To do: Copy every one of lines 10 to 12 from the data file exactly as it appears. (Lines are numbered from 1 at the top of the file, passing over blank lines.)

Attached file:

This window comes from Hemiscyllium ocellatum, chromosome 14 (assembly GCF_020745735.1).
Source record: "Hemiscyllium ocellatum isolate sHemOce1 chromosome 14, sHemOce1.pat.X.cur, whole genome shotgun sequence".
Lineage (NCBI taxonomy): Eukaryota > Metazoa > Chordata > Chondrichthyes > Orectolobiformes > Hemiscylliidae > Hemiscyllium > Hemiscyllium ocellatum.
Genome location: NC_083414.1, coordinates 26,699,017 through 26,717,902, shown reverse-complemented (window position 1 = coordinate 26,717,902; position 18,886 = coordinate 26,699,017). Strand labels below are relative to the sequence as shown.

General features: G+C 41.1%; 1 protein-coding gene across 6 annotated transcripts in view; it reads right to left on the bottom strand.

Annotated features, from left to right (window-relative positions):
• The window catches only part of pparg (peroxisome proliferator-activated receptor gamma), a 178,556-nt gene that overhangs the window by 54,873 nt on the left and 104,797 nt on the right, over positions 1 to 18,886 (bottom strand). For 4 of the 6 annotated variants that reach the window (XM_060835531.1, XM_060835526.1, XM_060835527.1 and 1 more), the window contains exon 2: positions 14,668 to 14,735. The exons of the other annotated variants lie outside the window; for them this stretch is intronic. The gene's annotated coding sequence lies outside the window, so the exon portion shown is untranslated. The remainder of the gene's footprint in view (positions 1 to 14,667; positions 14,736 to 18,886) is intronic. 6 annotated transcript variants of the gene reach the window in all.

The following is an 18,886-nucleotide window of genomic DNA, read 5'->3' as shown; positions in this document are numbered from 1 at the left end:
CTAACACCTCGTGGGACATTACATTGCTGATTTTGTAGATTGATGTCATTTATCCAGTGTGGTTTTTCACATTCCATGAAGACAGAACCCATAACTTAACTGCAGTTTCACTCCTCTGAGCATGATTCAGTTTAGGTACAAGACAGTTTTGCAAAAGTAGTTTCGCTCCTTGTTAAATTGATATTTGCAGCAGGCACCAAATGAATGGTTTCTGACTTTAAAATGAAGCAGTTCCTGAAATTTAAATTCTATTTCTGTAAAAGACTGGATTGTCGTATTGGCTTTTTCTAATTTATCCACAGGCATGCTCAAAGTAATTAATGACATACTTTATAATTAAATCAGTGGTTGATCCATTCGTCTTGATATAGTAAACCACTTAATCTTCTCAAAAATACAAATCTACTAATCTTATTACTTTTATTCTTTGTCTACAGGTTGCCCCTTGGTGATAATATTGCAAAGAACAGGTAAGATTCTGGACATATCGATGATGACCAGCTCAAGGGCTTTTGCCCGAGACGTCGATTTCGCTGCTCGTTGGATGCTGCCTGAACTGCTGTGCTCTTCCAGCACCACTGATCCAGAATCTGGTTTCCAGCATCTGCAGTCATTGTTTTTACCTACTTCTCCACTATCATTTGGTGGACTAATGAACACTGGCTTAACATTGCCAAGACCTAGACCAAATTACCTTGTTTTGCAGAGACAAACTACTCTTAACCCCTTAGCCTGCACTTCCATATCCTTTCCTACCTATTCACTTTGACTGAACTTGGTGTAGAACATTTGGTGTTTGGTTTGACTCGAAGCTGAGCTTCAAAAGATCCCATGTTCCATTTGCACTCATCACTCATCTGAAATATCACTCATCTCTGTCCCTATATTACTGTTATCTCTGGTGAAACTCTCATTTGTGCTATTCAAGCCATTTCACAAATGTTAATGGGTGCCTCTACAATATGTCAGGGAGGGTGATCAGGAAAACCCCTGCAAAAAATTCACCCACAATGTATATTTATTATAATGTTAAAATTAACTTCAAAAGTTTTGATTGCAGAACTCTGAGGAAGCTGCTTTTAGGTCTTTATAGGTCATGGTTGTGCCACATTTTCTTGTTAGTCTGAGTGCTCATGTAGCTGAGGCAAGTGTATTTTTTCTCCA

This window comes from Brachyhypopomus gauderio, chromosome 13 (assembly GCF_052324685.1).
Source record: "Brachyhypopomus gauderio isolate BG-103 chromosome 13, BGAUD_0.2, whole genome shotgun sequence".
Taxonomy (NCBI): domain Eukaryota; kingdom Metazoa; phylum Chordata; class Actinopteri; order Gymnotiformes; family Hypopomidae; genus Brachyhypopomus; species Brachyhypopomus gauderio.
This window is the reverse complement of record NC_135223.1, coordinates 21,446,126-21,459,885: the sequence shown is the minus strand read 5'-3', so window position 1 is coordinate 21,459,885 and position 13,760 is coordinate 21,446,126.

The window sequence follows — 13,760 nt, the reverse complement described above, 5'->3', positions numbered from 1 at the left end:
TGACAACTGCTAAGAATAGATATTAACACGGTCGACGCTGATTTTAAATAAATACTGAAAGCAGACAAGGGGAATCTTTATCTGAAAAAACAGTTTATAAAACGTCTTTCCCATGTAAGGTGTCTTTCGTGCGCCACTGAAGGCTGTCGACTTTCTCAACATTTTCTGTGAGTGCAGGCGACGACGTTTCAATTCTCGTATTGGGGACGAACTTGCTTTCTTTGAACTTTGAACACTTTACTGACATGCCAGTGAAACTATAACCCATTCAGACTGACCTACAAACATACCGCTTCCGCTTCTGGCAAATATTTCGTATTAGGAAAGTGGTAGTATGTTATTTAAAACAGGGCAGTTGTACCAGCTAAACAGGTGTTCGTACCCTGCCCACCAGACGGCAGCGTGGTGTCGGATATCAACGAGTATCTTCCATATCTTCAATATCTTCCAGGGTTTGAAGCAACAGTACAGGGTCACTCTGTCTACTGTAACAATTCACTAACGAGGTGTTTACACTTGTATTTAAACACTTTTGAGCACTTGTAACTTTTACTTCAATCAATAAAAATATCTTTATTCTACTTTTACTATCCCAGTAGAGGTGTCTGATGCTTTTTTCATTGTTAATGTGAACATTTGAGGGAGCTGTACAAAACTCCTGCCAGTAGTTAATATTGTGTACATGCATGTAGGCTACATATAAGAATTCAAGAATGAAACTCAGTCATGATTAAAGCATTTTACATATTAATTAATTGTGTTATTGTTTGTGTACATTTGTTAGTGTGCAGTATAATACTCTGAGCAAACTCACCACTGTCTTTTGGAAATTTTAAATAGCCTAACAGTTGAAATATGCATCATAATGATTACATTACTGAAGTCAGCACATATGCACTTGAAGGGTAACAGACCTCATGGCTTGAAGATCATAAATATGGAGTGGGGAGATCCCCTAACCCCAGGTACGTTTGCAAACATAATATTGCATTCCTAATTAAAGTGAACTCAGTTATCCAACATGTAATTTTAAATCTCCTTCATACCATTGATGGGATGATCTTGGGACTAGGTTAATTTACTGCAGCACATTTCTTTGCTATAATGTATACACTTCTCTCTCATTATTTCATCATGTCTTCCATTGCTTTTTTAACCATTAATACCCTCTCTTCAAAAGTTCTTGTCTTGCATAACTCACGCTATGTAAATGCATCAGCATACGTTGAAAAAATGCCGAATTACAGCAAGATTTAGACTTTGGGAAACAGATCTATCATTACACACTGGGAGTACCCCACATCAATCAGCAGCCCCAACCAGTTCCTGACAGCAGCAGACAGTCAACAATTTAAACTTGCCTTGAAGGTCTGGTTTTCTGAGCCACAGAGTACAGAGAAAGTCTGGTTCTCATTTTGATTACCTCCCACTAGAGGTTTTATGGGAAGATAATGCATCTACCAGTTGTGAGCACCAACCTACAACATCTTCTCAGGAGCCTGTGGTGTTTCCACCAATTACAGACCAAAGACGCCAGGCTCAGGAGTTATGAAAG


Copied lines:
This window comes from Brachyhypopomus gauderio, chromosome 13 (assembly GCF_052324685.1).
Source record: "Brachyhypopomus gauderio isolate BG-103 chromosome 13, BGAUD_0.2, whole genome shotgun sequence".
Taxonomy (NCBI): domain Eukaryota; kingdom Metazoa; phylum Chordata; class Actinopteri; order Gymnotiformes; family Hypopomidae; genus Brachyhypopomus; species Brachyhypopomus gauderio.